The mind-body connection is quickly coming of age. We’ve moved from the early stage when researchers were challenged to prove that our thoughts affect our bodies. The next stage was focused on how toxic mental patterns can harm us. Now a new phase has dawned, where “positive psychology” is the main focus. Gratitude is the prefect example of positive psychology.
In one 2003 study, a group of subjects kept a personal journal for 10 weeks, in which they rated their mood, physical health, and other factors that contribute to being happy. They were told either to describe five things they were grateful for that had occurred in the past week (the gratitude condition), or they did the opposite and described five daily hassles (the hassles condition) that they were displeased about.
Those in the gratitude condition reported fewer health complaints and even spent more time exercising than control participants did. Similar studies have shown improved emotions when someone who has a chronic illness focuses on an “attitude of gratitude” instead of feeling negative. Similarly, gratitude leads to lower levels of stress hormones.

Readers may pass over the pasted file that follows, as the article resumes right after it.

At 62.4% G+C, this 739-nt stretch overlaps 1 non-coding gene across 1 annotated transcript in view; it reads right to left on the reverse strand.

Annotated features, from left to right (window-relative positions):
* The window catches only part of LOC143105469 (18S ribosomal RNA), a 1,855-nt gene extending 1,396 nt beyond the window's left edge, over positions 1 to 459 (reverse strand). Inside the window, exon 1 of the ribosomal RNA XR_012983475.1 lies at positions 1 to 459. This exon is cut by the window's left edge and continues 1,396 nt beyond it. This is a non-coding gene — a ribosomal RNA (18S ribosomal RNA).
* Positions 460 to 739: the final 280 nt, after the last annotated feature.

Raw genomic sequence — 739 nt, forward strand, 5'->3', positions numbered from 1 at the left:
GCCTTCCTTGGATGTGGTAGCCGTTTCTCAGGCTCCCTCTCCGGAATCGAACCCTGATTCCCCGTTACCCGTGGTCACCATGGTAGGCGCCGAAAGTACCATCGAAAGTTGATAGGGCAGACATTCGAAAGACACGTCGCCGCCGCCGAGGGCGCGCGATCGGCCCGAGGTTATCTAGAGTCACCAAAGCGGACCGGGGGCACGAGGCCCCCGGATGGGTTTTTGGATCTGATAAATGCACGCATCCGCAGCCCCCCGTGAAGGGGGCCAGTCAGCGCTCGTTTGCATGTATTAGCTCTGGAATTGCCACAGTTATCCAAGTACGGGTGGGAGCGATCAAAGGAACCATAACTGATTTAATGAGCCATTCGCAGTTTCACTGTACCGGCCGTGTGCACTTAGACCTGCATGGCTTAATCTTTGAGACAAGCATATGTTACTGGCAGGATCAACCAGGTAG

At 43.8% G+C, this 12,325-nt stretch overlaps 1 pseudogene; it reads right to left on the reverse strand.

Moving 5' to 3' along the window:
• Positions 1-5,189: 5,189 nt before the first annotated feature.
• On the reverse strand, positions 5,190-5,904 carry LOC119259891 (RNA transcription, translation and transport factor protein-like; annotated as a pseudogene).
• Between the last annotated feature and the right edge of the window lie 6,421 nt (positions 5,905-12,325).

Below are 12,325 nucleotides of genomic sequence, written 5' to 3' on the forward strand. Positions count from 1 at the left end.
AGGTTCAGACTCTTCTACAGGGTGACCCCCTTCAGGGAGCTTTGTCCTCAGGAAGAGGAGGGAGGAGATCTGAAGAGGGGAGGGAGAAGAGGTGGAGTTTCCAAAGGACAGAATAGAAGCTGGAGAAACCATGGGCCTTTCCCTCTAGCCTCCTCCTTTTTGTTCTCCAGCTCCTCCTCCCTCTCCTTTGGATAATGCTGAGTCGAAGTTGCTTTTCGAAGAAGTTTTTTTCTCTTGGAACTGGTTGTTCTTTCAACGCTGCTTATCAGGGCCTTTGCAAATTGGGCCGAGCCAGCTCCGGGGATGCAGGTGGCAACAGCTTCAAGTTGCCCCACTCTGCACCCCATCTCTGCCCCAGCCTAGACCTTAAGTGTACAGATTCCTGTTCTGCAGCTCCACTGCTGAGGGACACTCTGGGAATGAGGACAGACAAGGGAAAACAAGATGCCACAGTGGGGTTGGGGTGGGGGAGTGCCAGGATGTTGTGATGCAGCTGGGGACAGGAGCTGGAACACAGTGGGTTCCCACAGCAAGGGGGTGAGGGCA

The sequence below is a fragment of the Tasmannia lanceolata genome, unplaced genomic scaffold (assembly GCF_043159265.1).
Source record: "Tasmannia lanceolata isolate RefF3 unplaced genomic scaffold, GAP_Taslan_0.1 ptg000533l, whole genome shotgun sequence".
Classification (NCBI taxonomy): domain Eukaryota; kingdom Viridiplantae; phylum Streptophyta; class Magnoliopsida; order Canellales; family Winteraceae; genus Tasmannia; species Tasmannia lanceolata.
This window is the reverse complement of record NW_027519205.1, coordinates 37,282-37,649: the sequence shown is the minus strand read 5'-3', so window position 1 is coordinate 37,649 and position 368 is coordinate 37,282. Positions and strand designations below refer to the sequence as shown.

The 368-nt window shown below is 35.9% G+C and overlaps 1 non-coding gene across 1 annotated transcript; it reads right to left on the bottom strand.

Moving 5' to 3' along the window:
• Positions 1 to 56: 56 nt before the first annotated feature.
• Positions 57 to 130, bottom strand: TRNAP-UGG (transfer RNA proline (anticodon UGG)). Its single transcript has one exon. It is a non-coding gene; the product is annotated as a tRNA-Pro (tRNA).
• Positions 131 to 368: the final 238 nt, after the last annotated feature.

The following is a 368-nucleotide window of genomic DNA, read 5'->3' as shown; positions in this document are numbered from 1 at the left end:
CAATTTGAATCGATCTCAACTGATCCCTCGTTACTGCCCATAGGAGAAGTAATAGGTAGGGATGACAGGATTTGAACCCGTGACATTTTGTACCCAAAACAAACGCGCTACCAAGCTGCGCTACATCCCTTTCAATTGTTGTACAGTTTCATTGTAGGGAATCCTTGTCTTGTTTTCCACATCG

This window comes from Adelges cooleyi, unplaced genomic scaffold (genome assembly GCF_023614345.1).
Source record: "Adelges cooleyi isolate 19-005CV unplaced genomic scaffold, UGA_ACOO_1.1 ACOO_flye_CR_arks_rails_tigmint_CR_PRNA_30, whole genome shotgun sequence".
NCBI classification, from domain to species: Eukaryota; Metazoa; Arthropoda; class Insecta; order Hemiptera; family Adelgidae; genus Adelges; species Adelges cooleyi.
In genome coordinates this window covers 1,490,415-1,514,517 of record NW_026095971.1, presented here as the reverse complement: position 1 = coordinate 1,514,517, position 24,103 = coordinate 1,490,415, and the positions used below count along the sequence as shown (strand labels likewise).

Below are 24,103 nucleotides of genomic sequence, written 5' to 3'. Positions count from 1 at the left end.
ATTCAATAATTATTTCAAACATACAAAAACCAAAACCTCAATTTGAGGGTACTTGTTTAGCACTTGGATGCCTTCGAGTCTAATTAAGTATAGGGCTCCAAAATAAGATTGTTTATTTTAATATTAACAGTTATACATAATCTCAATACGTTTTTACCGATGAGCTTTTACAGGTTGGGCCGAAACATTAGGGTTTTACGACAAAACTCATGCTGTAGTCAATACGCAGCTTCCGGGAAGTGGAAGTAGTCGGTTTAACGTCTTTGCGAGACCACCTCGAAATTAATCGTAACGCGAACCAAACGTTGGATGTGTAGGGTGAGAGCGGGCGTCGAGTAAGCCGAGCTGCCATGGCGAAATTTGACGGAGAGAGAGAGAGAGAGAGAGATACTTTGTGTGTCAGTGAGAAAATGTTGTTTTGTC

Now that we know gratitude is good for you, it joins the list of things, including love and empathy that create a biochemical shift in the body. Since gratitude is a mental activity, it’s a powerful finding to show how something totally non-physical can alter the physical activity of the brain. The general lesson here is that the brain responds to positive input and sends life-enhancing messages to every cell in the body.
How can you activate the power of gratitude in your own life?
Source: Deepak Chopra MD